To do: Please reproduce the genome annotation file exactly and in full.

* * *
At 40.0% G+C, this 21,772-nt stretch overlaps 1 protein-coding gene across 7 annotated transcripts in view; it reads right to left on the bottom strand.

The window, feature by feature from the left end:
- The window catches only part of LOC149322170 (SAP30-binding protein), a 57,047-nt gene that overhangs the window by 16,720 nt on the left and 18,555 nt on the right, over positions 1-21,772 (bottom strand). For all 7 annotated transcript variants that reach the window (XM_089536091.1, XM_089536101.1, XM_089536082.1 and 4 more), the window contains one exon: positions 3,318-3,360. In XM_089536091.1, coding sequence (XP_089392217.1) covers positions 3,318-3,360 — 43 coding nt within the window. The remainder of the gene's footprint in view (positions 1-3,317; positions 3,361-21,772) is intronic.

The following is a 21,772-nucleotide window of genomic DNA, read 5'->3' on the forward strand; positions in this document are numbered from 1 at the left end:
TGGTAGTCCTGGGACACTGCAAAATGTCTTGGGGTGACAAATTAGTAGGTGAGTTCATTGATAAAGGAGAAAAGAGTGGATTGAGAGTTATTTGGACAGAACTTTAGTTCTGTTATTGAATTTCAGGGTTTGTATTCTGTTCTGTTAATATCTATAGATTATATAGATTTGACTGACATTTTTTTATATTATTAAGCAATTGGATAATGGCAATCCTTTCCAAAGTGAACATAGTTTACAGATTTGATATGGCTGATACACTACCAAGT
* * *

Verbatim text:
At 40.0% G+C, this 21,772-nt stretch overlaps 1 protein-coding gene across 7 annotated transcripts in view; it reads right to left on the bottom strand.

The window, feature by feature from the left end:
- The window catches only part of LOC149322170 (SAP30-binding protein), a 57,047-nt gene that overhangs the window by 16,720 nt on the left and 18,555 nt on the right, over positions 1-21,772 (bottom strand). For all 7 annotated transcript variants that reach the window (XM_089536091.1, XM_089536101.1, XM_089536082.1 and 4 more), the window contains one exon: positions 3,318-3,360. In XM_089536091.1, coding sequence (XP_089392217.1) covers positions 3,318-3,360 — 43 coding nt within the window. The remainder of the gene's footprint in view (positions 1-3,317; positions 3,361-21,772) is intronic.

The following is a 21,772-nucleotide window of genomic DNA, read 5'->3' on the forward strand; positions in this document are numbered from 1 at the left end:
TGGTAGTCCTGGGACACTGCAAAATGTCTTGGGGTGACAAATTAGTAGGTGAGTTCATTGATAAAGGAGAAAAGAGTGGATTGAGAGTTATTTGGACAGAACTTTAGTTCTGTTATTGAATTTCAGGGTTTGTATTCTGTTCTGTTAATATCTATAGATTATATAGATTTGACTGACATTTTTTTATATTATTAAGCAATTGGATAATGGCAATCCTTTCCAAAGTGAACATAGTTTACAGATTTGATATGGCTGATACACTACCAAGT